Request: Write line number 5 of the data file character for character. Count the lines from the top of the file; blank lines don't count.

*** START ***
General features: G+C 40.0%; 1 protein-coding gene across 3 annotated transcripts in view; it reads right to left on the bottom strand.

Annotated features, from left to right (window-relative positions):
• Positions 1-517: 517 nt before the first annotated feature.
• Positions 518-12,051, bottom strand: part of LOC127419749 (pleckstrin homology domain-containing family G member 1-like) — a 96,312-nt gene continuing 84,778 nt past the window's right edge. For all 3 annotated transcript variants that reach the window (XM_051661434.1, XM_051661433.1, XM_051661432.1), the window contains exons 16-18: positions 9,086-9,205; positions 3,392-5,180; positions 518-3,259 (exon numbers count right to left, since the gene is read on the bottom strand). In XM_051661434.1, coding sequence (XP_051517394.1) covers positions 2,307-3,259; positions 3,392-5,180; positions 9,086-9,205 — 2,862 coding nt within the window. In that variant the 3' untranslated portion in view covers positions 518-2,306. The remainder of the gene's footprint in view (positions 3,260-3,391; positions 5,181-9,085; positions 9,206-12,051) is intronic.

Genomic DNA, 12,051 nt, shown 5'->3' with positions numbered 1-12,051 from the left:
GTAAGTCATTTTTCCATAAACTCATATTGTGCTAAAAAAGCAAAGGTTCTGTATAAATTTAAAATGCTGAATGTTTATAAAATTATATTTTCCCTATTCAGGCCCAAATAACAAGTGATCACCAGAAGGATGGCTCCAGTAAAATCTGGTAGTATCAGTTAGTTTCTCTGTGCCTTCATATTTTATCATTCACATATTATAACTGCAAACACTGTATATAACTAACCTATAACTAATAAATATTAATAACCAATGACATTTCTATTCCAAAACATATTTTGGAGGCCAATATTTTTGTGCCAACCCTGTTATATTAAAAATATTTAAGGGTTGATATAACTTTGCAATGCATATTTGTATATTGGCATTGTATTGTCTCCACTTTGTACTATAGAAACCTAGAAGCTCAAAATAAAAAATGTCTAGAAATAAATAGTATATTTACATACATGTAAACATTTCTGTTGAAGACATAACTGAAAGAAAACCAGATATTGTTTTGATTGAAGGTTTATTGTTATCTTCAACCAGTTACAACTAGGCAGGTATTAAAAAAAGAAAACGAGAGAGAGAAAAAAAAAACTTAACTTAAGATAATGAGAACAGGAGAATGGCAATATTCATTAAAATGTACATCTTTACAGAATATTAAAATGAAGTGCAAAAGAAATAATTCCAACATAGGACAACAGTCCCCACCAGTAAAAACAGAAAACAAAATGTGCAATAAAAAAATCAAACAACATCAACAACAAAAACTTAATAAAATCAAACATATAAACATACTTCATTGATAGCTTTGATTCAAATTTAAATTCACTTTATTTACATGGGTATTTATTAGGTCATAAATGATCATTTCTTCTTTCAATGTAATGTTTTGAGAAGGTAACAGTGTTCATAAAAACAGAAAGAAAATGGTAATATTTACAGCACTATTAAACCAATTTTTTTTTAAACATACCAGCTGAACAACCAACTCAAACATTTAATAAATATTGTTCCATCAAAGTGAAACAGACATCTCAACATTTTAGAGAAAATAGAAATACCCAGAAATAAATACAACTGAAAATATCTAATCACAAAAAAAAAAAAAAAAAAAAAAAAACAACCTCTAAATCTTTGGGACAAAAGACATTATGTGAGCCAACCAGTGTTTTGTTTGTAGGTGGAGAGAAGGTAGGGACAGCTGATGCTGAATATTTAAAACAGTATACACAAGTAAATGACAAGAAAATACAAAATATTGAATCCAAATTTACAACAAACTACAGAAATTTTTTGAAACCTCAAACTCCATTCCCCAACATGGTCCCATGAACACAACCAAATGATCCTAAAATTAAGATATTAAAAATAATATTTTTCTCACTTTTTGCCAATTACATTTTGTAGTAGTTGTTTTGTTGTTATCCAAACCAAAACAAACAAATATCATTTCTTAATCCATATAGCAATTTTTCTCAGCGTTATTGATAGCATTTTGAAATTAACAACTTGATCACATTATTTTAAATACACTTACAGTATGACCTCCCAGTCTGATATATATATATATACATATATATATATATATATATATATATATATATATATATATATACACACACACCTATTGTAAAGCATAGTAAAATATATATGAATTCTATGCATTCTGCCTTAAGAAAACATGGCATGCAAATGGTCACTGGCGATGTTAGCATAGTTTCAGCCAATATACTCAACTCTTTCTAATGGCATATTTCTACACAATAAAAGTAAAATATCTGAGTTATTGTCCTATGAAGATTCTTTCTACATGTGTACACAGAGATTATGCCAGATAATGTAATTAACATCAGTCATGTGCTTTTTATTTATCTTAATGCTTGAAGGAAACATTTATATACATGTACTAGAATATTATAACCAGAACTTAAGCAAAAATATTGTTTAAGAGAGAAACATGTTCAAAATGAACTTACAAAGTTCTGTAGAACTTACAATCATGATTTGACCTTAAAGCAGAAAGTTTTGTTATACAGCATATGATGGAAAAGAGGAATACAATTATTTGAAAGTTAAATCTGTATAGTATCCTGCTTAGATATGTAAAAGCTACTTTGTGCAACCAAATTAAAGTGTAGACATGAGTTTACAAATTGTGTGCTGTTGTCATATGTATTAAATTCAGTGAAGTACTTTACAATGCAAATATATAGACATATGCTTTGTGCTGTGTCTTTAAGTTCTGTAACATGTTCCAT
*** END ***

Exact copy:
Genomic DNA, 12,051 nt, shown 5'->3' with positions numbered 1-12,051 from the left: